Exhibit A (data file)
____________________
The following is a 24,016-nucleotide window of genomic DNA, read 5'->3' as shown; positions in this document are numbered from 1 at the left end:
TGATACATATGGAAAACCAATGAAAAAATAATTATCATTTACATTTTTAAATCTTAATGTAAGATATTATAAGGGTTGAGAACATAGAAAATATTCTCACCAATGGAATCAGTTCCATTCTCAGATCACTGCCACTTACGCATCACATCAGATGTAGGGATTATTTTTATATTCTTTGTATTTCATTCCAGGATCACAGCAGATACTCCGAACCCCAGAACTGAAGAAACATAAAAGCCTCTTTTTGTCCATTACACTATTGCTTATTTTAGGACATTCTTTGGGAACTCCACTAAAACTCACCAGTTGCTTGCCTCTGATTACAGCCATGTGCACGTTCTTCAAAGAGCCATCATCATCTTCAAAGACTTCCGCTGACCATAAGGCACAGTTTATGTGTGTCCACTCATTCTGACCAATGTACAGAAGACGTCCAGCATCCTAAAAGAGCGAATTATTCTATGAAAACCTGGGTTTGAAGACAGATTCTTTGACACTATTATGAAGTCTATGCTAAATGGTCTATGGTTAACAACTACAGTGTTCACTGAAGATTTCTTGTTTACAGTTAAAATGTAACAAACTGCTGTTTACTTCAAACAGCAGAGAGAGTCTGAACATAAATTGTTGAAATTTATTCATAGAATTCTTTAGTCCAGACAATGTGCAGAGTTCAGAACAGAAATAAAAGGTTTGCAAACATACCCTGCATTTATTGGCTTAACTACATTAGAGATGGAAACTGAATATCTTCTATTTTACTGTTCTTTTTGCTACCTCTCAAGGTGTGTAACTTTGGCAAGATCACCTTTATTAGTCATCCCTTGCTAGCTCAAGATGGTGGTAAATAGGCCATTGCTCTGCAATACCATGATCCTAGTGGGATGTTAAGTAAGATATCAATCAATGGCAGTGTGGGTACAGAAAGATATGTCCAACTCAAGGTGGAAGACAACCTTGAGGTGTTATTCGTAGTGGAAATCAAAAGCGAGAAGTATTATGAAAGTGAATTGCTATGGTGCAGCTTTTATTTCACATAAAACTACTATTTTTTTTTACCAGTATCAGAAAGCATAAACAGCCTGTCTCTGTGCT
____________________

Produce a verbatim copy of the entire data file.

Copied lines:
The following is a 24,016-nucleotide window of genomic DNA, read 5'->3' as shown; positions in this document are numbered from 1 at the left end:
TGATACATATGGAAAACCAATGAAAAAATAATTATCATTTACATTTTTAAATCTTAATGTAAGATATTATAAGGGTTGAGAACATAGAAAATATTCTCACCAATGGAATCAGTTCCATTCTCAGATCACTGCCACTTACGCATCACATCAGATGTAGGGATTATTTTTATATTCTTTGTATTTCATTCCAGGATCACAGCAGATACTCCGAACCCCAGAACTGAAGAAACATAAAAGCCTCTTTTTGTCCATTACACTATTGCTTATTTTAGGACATTCTTTGGGAACTCCACTAAAACTCACCAGTTGCTTGCCTCTGATTACAGCCATGTGCACGTTCTTCAAAGAGCCATCATCATCTTCAAAGACTTCCGCTGACCATAAGGCACAGTTTATGTGTGTCCACTCATTCTGACCAATGTACAGAAGACGTCCAGCATCCTAAAAGAGCGAATTATTCTATGAAAACCTGGGTTTGAAGACAGATTCTTTGACACTATTATGAAGTCTATGCTAAATGGTCTATGGTTAACAACTACAGTGTTCACTGAAGATTTCTTGTTTACAGTTAAAATGTAACAAACTGCTGTTTACTTCAAACAGCAGAGAGAGTCTGAACATAAATTGTTGAAATTTATTCATAGAATTCTTTAGTCCAGACAATGTGCAGAGTTCAGAACAGAAATAAAAGGTTTGCAAACATACCCTGCATTTATTGGCTTAACTACATTAGAGATGGAAACTGAATATCTTCTATTTTACTGTTCTTTTTGCTACCTCTCAAGGTGTGTAACTTTGGCAAGATCACCTTTATTAGTCATCCCTTGCTAGCTCAAGATGGTGGTAAATAGGCCATTGCTCTGCAATACCATGATCCTAGTGGGATGTTAAGTAAGATATCAATCAATGGCAGTGTGGGTACAGAAAGATATGTCCAACTCAAGGTGGAAGACAACCTTGAGGTGTTATTCGTAGTGGAAATCAAAAGCGAGAAGTATTATGAAAGTGAATTGCTATGGTGCAGCTTTTATTTCACATAAAACTACTATTTTTTTTTACCAGTATCAGAAAGCATAAACAGCCTGTCTCTGTGCT